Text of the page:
“Ambitions” recognises that much PEOLC is delivered outside of specialist settings, by the wider workforce. Commissioners have a task to understand what is really provided for patients in other parts of the system, including primary and community care, and hospitals (for which this “How to” guide is now available).

This includes achieving care for patients when they are dying, as outlined in the NICE Guidelines for the Care of the dying adults in the last days of life, as well as ensuring arrangements are in place for access to both specialist-level palliative care and hands on nursing care whenever and wherever it is needed.

Step 3: Keep going

Reports and guidance will keep coming; keeping track and making sense of it can be tricky, but there is help available. You are likely to have clinical expert leaders linked to your Clinical Network, and there are plans for a national PEOLC resource hub.

I am continually inspired by the enduring commitment of individuals to this agenda, not only at a regional or national level, but among my colleagues providing frontline patient care. There are also many committed commissioners around the country who are making significant strides in improving the provision of palliative and end of life care.

In a society where we defy death, but where all of us die, this commitment is imperative. Realising “Ambitions” demands the determination and ongoing commitment of commissioners of local health and social care services, together.

If you have any questions or would like more information regarding:

Please email: england.endoflifecare@nhs.net


sarah-mitchellDr Sarah Mitchell is the West Midlands Generalist Clinical Lead for Palliative and End of Life Care at NHS England. In this role and as a Birmingham GP, Sarah is committed to working with all to support the local action challenge of the ‘Ambitions’ framework. A champion of excellent palliative and end of life care for people of all ages, Sarah also co-chairs the West Midlands Paediatric Palliative Care Network and is exploring palliative care for children as her PhD at Warwick.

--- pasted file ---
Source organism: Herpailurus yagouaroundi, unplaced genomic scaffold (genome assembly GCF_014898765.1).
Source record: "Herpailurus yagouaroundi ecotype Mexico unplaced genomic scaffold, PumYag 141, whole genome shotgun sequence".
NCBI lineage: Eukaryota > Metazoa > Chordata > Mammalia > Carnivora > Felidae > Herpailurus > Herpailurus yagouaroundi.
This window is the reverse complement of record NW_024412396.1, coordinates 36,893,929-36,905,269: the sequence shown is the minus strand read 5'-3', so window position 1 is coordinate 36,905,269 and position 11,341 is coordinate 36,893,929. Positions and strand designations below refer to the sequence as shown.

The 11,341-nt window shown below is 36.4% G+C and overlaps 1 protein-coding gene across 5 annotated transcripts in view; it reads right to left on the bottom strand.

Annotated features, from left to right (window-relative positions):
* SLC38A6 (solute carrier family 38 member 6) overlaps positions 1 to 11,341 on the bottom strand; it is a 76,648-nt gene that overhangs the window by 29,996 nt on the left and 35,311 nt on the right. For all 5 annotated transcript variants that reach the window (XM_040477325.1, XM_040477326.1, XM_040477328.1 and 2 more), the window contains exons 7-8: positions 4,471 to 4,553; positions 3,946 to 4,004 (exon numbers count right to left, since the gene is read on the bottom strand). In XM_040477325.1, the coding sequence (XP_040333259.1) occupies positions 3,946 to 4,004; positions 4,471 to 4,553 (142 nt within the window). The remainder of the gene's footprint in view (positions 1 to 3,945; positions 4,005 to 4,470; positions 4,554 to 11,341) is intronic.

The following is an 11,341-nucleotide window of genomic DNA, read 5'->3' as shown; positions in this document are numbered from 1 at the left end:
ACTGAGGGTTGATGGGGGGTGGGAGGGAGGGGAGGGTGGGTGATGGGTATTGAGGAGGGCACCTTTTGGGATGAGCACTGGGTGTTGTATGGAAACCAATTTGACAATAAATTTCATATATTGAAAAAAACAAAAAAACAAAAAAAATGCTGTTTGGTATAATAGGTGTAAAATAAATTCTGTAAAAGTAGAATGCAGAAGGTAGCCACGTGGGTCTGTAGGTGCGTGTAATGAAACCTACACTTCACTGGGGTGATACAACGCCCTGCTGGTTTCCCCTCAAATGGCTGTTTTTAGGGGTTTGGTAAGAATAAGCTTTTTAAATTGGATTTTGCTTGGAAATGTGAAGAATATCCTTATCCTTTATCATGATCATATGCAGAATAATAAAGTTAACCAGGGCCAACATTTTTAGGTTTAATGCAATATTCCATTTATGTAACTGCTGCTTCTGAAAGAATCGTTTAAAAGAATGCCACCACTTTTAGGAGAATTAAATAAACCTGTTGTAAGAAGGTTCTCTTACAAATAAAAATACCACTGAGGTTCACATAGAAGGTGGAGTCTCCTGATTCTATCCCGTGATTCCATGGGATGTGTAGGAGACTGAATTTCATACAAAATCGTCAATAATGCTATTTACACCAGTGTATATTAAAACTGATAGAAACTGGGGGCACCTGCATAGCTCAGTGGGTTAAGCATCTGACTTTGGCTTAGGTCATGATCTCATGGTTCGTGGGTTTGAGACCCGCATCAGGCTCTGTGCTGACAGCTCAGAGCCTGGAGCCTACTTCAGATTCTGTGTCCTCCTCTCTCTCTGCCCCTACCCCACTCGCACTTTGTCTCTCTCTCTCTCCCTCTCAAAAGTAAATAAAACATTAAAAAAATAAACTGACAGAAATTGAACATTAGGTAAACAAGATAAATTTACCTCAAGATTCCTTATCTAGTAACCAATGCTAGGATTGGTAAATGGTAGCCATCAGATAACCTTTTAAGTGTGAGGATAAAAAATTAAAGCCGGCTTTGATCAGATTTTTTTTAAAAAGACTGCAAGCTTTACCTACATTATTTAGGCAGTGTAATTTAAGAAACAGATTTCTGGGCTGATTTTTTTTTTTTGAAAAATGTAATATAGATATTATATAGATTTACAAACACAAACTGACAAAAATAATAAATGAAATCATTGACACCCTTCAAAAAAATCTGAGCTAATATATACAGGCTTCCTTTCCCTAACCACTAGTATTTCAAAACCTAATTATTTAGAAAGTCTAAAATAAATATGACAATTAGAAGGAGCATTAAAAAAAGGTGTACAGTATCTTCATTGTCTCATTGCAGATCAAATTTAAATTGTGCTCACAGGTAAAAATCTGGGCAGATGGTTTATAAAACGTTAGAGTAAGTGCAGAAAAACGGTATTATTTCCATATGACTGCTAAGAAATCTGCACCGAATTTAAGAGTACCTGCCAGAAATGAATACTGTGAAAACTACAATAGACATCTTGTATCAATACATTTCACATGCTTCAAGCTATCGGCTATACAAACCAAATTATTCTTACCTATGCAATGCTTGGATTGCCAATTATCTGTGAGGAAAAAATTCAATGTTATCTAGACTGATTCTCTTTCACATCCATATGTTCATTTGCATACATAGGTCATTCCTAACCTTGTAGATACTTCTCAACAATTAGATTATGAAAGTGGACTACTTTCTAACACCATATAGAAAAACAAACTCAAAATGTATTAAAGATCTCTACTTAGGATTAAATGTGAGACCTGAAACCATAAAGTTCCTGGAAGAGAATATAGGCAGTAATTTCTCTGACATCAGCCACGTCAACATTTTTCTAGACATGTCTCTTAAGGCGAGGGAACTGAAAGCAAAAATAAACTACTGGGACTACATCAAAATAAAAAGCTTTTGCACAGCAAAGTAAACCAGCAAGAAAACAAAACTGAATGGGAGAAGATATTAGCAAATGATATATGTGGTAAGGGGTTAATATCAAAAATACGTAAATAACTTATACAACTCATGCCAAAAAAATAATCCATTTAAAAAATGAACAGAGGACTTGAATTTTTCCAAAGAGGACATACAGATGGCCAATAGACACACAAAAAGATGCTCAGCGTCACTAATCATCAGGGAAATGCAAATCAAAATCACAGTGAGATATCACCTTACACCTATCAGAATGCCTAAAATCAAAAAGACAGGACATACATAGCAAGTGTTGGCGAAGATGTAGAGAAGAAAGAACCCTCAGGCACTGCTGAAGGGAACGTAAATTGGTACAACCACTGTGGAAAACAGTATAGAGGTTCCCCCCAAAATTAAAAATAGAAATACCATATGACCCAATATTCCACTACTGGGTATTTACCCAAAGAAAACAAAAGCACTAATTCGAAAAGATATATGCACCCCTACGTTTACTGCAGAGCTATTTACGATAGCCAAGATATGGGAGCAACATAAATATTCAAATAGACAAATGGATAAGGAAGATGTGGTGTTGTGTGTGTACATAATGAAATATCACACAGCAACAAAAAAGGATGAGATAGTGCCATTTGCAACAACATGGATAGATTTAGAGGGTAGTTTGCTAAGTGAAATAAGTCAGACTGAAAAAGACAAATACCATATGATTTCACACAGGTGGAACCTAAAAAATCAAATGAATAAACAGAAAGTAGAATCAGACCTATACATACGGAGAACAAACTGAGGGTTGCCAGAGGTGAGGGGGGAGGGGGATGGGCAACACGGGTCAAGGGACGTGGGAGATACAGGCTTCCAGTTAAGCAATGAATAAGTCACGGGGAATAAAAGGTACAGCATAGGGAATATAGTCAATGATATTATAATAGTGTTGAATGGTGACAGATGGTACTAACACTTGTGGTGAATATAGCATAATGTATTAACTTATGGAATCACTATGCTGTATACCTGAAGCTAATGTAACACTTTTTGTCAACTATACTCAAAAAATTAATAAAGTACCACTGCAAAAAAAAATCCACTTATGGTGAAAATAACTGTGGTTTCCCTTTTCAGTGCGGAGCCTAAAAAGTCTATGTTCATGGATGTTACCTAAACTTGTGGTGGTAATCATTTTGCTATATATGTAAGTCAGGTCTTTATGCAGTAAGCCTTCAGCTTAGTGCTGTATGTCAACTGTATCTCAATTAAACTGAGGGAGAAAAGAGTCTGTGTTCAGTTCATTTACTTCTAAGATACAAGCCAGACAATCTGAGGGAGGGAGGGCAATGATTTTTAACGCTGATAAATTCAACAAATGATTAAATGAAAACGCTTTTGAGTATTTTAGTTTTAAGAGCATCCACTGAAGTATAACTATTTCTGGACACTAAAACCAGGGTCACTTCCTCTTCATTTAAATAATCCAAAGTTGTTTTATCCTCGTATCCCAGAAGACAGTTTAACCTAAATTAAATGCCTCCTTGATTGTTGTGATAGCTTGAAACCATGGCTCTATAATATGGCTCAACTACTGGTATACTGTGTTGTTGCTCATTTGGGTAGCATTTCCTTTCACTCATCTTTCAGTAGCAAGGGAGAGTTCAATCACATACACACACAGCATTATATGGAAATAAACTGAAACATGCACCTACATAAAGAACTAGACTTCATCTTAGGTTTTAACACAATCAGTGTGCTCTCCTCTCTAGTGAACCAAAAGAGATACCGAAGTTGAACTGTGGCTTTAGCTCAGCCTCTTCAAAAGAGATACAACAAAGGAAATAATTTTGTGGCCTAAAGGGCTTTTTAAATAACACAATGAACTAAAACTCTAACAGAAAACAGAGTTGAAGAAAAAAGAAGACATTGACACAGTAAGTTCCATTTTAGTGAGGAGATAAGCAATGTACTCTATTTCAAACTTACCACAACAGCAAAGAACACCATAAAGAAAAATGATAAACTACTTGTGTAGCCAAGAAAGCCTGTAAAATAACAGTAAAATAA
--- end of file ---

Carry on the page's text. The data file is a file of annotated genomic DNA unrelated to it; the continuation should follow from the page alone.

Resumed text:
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One comment

  1. Keri Thomas says:

    Hi Sarah
    Nice to see this from you
    Hope you are keeping well
    We are developing the GSF integrated cross boundary care ‘whole system’ work with those areas that use GSF as part of their common vocabulary across settings. I was wondering if you at Bham might be interested? St Mary’s is now one of our Regional Centres, but we are also working with Wolverhampton Hospital, and we do need to work with a hospital to make this work. Any thoughts? Can send you more info in the usual way but do email me if interested?
    would be great to work with you again and to link in with the NHSE role in West Mids – sounds an excellent job for you!

    All the best and great to see how well you are doing.Keep up the good work

    Keri